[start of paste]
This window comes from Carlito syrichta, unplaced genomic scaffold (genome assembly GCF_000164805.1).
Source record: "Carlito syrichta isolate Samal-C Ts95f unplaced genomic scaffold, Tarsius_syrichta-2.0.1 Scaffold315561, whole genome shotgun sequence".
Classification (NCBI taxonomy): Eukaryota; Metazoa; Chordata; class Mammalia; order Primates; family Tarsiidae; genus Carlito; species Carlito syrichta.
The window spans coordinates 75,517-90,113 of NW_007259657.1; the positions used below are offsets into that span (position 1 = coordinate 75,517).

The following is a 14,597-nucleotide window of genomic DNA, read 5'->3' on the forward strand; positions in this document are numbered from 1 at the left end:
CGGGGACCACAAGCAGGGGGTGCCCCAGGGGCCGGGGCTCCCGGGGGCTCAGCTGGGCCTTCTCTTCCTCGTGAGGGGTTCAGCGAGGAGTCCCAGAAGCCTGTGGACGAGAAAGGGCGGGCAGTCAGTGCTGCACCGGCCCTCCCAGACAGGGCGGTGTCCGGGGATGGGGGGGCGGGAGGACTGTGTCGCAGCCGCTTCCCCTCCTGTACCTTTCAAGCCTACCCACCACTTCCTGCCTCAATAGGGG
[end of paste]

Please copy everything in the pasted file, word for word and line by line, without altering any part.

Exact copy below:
This window comes from Carlito syrichta, unplaced genomic scaffold (genome assembly GCF_000164805.1).
Source record: "Carlito syrichta isolate Samal-C Ts95f unplaced genomic scaffold, Tarsius_syrichta-2.0.1 Scaffold315561, whole genome shotgun sequence".
Classification (NCBI taxonomy): Eukaryota; Metazoa; Chordata; class Mammalia; order Primates; family Tarsiidae; genus Carlito; species Carlito syrichta.
The window spans coordinates 75,517-90,113 of NW_007259657.1; the positions used below are offsets into that span (position 1 = coordinate 75,517).

The following is a 14,597-nucleotide window of genomic DNA, read 5'->3' on the forward strand; positions in this document are numbered from 1 at the left end:
CGGGGACCACAAGCAGGGGGTGCCCCAGGGGCCGGGGCTCCCGGGGGCTCAGCTGGGCCTTCTCTTCCTCGTGAGGGGTTCAGCGAGGAGTCCCAGAAGCCTGTGGACGAGAAAGGGCGGGCAGTCAGTGCTGCACCGGCCCTCCCAGACAGGGCGGTGTCCGGGGATGGGGGGGCGGGAGGACTGTGTCGCAGCCGCTTCCCCTCCTGTACCTTTCAAGCCTACCCACCACTTCCTGCCTCAATAGGGG